All I am saying is that saving $3,000, or more, and giving your parents something nice would be the way to go in the future, as opposed to going into debt. I plan on doing a lot for my kids over the years and I can say with absolute certainty that if they EVER buy me anything using debt, whatever it is will be returned. That’s not to say I would be ungrateful, but I do not want my gift to be a burden for them, and in my world, debt is a burden. With that said I realize that not everyone is as weird as me, and too many people think that debt is a tool, so to comprehend what I am saying would be impossible for most. I love my weirdness—it means I owe no one anything. πŸ˜€

I am glad to hear that you have it half paid off though that is great news and I agree with you that paying the ones that you do have interest accruing on is smart.

In my world debt is debt, and there is no such thing as good debt. To give you an example of this, we are saving to pay 100% down for our next house. No debt ever again my friend for any reason. I have found out how awesome living without debt can be and I never plan to owe anyone again. It truly is two different worlds and the grass is greener on my side. I hope you join me one day. πŸ™‚

Good luck! πŸ˜€
.-= Brad Chaffee´s last blog ..Manage Your Money Week 4 – GET OUT OF DEBT! =-.

MFO April 6, 2010 at

Point taken my friend, again, I’m not going to get into specifics, so we will leave it at that:)

Oh, and I will surely see you there:) I do love some green grass!
.-= MFO´s last blog ..Lesser Known Link Rally =-.

Brad Chaffee April 6, 2010 at

Dude…from experience GREEN GRASS ROCKS!! Haha! I’ll be glad when you do join me. I will add that I am glad to see someone appreciate their parents as much as you obviously do. I didn’t realize it when I was younger but parents sacrifice a lot for their children and it sounds like you have some terrific parents. the world needs more of those ya know? πŸ˜€
.-= Brad Chaffee´s last blog ..Today is Enemy of Debt’s 2 Year Anniversary! =-.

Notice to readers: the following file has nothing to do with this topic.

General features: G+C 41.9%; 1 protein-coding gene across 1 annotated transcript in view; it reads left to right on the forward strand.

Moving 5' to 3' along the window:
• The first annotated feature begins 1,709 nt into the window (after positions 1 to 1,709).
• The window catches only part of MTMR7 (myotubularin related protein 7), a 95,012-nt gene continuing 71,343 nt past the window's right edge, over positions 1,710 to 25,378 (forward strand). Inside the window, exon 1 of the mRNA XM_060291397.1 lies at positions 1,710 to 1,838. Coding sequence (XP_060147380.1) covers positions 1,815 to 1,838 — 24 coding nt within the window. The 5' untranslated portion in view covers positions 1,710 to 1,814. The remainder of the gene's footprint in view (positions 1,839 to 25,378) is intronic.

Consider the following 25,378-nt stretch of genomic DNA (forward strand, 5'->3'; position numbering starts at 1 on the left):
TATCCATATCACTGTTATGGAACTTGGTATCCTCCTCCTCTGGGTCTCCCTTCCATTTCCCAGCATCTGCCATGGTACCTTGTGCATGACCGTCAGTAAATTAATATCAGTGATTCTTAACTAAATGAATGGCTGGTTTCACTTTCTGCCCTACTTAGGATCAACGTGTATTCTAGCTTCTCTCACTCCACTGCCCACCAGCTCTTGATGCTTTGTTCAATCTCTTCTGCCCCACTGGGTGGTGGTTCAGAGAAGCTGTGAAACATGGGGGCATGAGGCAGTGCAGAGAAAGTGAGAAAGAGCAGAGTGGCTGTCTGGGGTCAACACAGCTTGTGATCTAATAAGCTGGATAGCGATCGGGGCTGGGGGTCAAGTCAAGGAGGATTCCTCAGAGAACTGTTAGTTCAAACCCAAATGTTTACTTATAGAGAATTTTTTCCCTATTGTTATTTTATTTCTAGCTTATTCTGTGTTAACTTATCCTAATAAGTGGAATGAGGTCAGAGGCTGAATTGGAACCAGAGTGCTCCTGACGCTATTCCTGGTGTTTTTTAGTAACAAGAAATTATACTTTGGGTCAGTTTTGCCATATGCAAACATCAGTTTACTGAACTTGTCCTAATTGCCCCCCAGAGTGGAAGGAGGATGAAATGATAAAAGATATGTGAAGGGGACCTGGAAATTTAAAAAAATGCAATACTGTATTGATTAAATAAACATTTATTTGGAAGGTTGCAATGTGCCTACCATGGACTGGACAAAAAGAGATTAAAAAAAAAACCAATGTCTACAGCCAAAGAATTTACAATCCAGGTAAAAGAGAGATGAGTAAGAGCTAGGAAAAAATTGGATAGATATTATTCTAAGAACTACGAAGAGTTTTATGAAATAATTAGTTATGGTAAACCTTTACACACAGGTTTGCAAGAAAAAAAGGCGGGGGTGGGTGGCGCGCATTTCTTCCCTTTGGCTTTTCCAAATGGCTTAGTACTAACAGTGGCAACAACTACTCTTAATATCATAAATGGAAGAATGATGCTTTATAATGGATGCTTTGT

MFO April 6, 2010 at

What what an excellent idea and way to make me feel stupid lol! I’ve never actualyl saved for Christmas. When it rolls around, I just simply have a bit extra on my credit card for a while, 2 moths later, I’m back to normal. So I guess I am not really affected to bad by it.

EXCEPTION. this last year I went all out, buying my rents something really nice costing me $3,000… I’ve got 0% interest on the loan, so I’m not sweating it, and they loved it as well.. totally worth it!:)
.-= MFO´s last blog ..Lesser Known Link Rally =-.

bibledebt April 6, 2010 at

Is Christmas really on December 25th again this year? I guess I don’t have to be surprised and use my credit card, only to have to pay it off by the end of March 2011!
.-= bibledebt´s last blog ..Outsource Your Job – Then Catch up on Sleep =-.

Jeffrey Kosola April 7, 2010 at

Yes Bibledebt, I just noticed that Christmas is indeed on December 25th this year. Start saving now Mister!! April 7, 2010 at

What I absolutely love about this is that you are talking and thinking about this now.

Excellent. Pre-planning makes all the difference.

Will you send me a Hanukah card?

Jeffrey Kosola April 7, 2010 at

@Neal, I just put you on the calendar to receive a Hanukah card from me this year. I’m think about writing a post about Festivus, and how much money people need to save to buy a Festivus Pole for this years event πŸ™‚

Little House April 7, 2010 at

I love the idea of putting money away all year. It sounds really simple! I’ll also check out your sinking funds article, something I need to start doing myself. πŸ™‚
.-= Little House´s last blog ..Tuesday Tips, Week 4 =-.

Jeffrey Kosola April 7, 2010 at

@Little House, it is simple. That’s the beauty of it. A little money saved over time will add up to big money to be spent later. Good Luck.

Jenny | Learning Parenting April 7, 2010 at